Branding: Be consistent across all channels. Most businesses already have brand guidelines (including naming, color scheme, and imagery), and these should be applied to your social media properties as well. After all, branding is all about consistency, right? The challenge, though, is that most branding guidelines don’t include any guidance for the most important part of your brand in social media conversations: your voice.
“Although your brand guidelines might make mention of tone and vocabulary for use in Web copy, social media will challenge those guidelines when you need to have a conversation with an average person,” Schaffer points out. “In most instances it’s okay to be less formal on social media channels—just make sure that your updates, statuses, comments, etc. ‘speak’ with a unified voice. In the planning process, be sure to ask who represents the voice of your company in your social media branding guidelines.”
Content: Engage in conversation. Although cynics might dub it a mindless vacuum, social media is really about the convergence of communication and information. That being the case, what you share and talk about with social media users is important. Content provides the medium to help you engage in conversation—and creating content that is truly resourceful and shareable can have many long-term benefits to your company’s social media presence.
Curation: Share meaningful content. If you’re just talking about yourself in social media, no one wants to listen (much like regular conversation!). It’s only when you begin to curate content that is of interest to your followers and promote it, together with your own content, that your social media accounts begin to breathe new life.
“If you work in a business-to-business (B2B) company, this will often come down to content that you might already be sharing with your current and prospective clients on sales calls, in newsletters, or during informative webinars,” Schaffer shares. “If you work for a company that sells directly to consumers, it might mean sharing more photos and videos of who is using your product, stories about your brand that have never been publicly discussed, or resourceful information to nudge people into realizing they need your product.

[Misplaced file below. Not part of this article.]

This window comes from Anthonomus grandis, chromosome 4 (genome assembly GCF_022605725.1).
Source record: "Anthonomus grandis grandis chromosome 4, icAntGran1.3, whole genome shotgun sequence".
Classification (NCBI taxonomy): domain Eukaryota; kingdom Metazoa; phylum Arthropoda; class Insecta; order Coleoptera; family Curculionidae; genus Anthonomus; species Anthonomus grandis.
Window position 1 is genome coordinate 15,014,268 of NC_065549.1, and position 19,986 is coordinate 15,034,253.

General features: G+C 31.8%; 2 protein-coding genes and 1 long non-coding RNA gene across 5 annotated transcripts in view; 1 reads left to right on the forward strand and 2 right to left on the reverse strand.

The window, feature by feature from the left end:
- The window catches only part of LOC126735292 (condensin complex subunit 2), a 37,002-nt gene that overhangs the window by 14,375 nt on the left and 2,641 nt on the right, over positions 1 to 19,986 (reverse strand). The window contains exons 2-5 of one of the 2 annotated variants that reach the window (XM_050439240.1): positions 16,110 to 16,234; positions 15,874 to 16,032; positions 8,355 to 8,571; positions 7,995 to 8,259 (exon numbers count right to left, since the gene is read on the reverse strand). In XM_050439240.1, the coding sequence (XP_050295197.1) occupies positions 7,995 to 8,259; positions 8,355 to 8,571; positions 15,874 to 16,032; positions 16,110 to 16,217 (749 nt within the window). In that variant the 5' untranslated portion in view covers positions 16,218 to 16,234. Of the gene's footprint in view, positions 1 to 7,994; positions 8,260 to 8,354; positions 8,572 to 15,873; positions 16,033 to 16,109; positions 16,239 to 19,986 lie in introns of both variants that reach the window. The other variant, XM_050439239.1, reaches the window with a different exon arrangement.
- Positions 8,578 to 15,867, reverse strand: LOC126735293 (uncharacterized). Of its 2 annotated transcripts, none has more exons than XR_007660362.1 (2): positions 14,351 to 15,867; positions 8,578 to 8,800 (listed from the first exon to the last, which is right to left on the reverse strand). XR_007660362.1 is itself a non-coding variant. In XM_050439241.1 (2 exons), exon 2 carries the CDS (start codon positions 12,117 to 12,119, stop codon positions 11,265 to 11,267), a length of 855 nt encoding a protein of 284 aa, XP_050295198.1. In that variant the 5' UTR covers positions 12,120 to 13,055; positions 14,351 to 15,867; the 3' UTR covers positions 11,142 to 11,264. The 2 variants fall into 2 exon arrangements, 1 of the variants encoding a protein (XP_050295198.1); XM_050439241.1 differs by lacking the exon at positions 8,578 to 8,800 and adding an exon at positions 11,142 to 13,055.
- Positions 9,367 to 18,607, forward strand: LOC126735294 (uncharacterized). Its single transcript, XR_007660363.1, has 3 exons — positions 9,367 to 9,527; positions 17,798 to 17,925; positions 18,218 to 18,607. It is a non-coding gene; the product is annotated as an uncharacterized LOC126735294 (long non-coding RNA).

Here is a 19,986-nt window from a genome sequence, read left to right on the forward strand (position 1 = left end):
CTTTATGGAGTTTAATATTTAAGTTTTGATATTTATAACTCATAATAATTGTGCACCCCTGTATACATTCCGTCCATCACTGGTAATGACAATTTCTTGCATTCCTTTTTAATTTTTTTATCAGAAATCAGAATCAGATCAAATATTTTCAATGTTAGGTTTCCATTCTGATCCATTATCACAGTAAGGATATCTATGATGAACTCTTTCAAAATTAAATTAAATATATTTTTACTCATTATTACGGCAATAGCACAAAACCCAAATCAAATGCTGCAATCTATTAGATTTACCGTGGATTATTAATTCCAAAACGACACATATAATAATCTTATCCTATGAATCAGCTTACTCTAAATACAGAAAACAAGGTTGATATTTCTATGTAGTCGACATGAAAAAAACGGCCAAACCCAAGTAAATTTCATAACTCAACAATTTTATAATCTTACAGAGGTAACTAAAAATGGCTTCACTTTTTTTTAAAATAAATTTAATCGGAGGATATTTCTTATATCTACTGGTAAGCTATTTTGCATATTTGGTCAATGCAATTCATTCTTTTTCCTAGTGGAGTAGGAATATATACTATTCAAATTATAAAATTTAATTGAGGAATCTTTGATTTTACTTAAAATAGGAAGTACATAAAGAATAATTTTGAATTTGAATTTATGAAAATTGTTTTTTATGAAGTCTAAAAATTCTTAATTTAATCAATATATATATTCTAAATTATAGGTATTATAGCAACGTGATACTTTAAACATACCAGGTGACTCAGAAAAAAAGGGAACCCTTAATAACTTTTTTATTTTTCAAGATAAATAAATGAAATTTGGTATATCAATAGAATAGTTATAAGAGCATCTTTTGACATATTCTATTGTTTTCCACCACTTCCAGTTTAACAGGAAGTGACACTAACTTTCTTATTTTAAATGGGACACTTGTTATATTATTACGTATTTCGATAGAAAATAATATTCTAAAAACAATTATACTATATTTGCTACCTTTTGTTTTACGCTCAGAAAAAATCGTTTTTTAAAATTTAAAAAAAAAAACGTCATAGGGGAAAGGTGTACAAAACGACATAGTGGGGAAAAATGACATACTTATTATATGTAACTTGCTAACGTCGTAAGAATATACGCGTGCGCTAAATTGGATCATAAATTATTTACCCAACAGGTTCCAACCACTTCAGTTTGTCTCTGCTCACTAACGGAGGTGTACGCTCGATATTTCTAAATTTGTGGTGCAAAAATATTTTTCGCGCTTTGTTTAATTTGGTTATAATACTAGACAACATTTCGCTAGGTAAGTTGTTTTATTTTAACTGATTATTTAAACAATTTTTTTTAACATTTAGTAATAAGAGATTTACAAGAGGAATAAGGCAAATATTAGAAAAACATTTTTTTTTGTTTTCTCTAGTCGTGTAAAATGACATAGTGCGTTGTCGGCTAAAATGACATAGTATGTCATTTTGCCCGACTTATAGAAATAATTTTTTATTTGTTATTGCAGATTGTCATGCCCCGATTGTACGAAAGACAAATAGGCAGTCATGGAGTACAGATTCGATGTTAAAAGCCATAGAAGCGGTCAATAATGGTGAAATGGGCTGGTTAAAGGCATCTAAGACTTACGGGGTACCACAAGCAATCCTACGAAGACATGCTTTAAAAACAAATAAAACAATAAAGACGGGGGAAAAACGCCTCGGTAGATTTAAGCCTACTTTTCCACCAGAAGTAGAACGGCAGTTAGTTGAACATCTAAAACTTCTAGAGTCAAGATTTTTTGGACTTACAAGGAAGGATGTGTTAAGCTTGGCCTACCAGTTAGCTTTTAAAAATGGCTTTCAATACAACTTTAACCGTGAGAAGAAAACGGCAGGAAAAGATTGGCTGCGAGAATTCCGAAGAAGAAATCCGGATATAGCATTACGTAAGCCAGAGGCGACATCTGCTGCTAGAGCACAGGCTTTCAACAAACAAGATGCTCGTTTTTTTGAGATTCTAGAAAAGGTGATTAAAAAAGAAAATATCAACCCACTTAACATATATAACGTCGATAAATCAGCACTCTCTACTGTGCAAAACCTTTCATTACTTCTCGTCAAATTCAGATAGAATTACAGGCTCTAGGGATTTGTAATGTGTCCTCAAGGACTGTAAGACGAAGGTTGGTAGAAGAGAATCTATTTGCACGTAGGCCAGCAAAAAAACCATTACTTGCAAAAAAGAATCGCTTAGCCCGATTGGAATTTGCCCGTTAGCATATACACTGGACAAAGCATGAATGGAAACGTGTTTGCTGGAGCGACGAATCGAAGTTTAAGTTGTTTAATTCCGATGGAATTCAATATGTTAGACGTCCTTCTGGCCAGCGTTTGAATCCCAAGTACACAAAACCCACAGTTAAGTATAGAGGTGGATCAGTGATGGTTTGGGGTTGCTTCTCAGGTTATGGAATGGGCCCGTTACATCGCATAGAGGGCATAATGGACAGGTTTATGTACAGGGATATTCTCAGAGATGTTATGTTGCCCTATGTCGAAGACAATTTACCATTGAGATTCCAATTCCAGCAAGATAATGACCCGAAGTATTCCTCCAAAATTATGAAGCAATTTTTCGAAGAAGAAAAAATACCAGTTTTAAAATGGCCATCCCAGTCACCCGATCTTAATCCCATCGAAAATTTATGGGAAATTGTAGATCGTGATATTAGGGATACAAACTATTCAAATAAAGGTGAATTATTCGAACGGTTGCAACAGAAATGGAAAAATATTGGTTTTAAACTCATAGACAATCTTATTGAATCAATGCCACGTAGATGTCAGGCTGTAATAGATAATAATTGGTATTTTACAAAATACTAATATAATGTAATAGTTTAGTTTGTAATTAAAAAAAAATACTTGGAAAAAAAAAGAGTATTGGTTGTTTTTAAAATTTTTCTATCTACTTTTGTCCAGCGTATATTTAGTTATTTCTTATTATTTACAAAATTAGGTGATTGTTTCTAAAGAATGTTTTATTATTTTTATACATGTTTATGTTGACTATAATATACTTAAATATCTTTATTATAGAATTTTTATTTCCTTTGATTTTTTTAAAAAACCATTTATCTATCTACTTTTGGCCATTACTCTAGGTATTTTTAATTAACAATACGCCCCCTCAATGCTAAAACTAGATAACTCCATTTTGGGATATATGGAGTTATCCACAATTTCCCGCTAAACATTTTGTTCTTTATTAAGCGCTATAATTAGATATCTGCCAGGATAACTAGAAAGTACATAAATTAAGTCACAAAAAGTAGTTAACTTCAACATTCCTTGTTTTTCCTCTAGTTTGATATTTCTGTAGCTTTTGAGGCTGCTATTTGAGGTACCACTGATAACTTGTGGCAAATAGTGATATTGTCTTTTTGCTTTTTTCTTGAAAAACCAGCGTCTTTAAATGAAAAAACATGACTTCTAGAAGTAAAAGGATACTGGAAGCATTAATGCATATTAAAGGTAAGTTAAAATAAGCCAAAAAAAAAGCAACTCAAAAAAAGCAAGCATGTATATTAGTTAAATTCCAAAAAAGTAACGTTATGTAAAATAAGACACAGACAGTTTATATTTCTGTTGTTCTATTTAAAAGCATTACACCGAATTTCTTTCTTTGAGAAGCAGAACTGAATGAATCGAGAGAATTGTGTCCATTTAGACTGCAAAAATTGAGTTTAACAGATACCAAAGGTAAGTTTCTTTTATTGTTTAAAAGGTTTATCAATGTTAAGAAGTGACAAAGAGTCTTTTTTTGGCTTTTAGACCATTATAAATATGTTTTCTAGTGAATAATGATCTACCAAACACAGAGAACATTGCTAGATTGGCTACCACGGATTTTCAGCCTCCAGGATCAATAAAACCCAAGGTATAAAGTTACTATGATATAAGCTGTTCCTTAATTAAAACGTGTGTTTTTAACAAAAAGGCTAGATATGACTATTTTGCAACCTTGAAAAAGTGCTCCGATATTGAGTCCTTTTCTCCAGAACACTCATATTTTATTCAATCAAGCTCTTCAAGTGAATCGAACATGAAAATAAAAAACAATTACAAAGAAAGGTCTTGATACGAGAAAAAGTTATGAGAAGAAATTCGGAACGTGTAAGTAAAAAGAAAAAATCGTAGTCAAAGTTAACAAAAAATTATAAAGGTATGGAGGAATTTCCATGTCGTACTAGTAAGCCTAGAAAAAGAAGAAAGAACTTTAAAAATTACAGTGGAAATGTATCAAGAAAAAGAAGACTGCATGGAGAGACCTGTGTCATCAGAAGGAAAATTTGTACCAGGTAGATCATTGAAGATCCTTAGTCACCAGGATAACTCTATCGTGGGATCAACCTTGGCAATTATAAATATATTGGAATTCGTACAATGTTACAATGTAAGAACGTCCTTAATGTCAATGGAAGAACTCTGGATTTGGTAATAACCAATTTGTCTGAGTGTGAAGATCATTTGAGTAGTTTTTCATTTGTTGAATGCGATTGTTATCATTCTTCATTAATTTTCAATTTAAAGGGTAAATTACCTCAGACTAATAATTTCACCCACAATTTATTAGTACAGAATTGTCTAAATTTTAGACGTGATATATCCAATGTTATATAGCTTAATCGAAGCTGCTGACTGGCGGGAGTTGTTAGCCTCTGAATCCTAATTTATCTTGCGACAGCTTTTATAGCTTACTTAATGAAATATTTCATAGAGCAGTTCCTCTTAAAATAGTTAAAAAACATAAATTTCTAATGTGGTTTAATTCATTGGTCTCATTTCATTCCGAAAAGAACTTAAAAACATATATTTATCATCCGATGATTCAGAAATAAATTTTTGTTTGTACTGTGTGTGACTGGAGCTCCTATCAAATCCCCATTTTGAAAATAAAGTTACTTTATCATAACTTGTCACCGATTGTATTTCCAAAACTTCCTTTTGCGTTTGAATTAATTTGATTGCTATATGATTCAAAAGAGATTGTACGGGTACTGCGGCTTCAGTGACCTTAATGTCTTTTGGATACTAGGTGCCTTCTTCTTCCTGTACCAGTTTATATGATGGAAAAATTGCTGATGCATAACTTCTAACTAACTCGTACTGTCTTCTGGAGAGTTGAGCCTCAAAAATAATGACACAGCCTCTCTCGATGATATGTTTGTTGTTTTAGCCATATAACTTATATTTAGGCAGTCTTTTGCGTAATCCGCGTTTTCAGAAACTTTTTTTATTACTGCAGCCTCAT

Channels: Join the right networks for your company. There are currently more than 50 social networks with more than 10 million members. You can’t—and shouldn’t—have a presence on every single one of them. Deciding which social networks to engage in, and creating internal best practices and tactical plans for each of these networks, will form a sizable part of your social media strategy.
Frequency: Post strategically, not constantly. No two social networks are alike, and with limited resources, you’ll need to decide how much time you are going to spend on each platform, as well as what you’ll be doing there. (This will help you to maximize your ROI for time and resources spent.) It’s also important to tweak your frequency strategy for each social network from time to time so as to maximize the effectiveness of your posting.